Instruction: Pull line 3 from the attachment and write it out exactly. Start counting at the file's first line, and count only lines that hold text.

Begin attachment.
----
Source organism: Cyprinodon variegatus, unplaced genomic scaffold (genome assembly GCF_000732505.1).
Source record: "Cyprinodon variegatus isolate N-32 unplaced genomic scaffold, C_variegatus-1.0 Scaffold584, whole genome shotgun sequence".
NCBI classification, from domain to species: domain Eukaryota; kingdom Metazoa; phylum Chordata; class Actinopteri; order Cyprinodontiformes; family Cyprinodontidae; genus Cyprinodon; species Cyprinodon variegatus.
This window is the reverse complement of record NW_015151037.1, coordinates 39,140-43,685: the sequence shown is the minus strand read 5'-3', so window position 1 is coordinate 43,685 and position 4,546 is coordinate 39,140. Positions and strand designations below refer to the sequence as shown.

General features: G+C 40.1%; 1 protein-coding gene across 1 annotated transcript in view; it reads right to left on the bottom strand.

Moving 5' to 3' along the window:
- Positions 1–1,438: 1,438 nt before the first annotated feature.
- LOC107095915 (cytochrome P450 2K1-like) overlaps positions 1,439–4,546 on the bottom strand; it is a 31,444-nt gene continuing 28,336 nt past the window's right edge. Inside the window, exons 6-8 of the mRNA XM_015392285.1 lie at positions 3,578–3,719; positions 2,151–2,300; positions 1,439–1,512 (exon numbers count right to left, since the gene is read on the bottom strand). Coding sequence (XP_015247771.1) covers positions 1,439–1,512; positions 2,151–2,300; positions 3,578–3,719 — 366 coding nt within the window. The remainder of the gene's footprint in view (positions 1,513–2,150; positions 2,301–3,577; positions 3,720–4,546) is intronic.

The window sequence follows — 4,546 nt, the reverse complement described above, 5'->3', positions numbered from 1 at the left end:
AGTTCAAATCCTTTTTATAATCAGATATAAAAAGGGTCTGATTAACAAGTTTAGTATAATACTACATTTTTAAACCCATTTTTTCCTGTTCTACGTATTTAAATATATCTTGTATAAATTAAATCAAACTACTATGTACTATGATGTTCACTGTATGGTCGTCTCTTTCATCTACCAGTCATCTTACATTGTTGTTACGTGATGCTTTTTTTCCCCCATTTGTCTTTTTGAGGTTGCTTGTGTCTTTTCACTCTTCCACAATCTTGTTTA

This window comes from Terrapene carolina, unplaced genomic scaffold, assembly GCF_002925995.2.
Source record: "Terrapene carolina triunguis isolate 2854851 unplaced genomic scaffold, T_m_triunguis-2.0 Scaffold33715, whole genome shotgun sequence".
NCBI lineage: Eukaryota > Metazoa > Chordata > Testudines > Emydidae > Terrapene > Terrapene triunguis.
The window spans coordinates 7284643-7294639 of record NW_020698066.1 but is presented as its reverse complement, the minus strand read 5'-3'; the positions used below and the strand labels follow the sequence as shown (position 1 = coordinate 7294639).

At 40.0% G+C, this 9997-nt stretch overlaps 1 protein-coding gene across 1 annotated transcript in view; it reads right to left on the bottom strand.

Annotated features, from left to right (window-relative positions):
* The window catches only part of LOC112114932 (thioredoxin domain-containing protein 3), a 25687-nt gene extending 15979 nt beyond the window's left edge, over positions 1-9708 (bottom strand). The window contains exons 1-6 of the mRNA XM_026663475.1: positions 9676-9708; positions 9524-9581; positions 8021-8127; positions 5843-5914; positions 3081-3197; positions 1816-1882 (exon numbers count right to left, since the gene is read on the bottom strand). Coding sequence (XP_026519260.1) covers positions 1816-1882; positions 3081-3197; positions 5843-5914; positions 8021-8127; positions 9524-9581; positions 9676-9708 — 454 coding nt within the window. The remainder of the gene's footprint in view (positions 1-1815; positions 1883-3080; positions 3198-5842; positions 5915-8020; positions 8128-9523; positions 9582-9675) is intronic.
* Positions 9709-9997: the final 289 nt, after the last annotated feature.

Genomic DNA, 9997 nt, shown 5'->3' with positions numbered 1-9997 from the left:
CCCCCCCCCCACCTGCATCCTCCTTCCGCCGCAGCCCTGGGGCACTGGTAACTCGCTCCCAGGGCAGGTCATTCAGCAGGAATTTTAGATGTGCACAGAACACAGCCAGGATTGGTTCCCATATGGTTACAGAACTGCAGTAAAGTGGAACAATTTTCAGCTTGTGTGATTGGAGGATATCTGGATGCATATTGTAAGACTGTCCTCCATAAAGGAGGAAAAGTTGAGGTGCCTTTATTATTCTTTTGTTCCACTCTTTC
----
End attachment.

NCBI classification, from domain to species: domain Eukaryota; kingdom Metazoa; phylum Chordata; class Actinopteri; order Cyprinodontiformes; family Cyprinodontidae; genus Cyprinodon; species Cyprinodon variegatus.